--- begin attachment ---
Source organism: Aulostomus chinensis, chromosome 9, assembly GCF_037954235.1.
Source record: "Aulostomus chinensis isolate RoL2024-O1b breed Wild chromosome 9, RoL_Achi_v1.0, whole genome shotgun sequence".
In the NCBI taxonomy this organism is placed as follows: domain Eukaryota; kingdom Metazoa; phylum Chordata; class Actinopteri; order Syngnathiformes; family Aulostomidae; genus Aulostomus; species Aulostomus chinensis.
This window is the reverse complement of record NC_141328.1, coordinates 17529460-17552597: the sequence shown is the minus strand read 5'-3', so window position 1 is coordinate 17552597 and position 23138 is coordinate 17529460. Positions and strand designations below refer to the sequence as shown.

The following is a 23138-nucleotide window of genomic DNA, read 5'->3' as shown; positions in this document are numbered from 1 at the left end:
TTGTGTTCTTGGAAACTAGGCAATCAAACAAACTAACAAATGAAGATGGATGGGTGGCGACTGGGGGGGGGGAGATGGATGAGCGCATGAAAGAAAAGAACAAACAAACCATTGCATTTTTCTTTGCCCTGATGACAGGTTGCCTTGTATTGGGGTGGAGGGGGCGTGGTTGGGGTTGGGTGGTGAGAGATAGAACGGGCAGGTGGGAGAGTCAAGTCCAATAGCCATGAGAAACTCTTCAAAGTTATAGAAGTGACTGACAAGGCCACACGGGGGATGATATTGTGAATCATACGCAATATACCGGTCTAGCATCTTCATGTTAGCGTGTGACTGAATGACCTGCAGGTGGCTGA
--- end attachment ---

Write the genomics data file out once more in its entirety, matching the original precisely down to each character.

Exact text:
Source organism: Aulostomus chinensis, chromosome 9, assembly GCF_037954235.1.
Source record: "Aulostomus chinensis isolate RoL2024-O1b breed Wild chromosome 9, RoL_Achi_v1.0, whole genome shotgun sequence".
In the NCBI taxonomy this organism is placed as follows: domain Eukaryota; kingdom Metazoa; phylum Chordata; class Actinopteri; order Syngnathiformes; family Aulostomidae; genus Aulostomus; species Aulostomus chinensis.
This window is the reverse complement of record NC_141328.1, coordinates 17529460-17552597: the sequence shown is the minus strand read 5'-3', so window position 1 is coordinate 17552597 and position 23138 is coordinate 17529460. Positions and strand designations below refer to the sequence as shown.

The following is a 23138-nucleotide window of genomic DNA, read 5'->3' as shown; positions in this document are numbered from 1 at the left end:
TTGTGTTCTTGGAAACTAGGCAATCAAACAAACTAACAAATGAAGATGGATGGGTGGCGACTGGGGGGGGGGAGATGGATGAGCGCATGAAAGAAAAGAACAAACAAACCATTGCATTTTTCTTTGCCCTGATGACAGGTTGCCTTGTATTGGGGTGGAGGGGGCGTGGTTGGGGTTGGGTGGTGAGAGATAGAACGGGCAGGTGGGAGAGTCAAGTCCAATAGCCATGAGAAACTCTTCAAAGTTATAGAAGTGACTGACAAGGCCACACGGGGGATGATATTGTGAATCATACGCAATATACCGGTCTAGCATCTTCATGTTAGCGTGTGACTGAATGACCTGCAGGTGGCTGA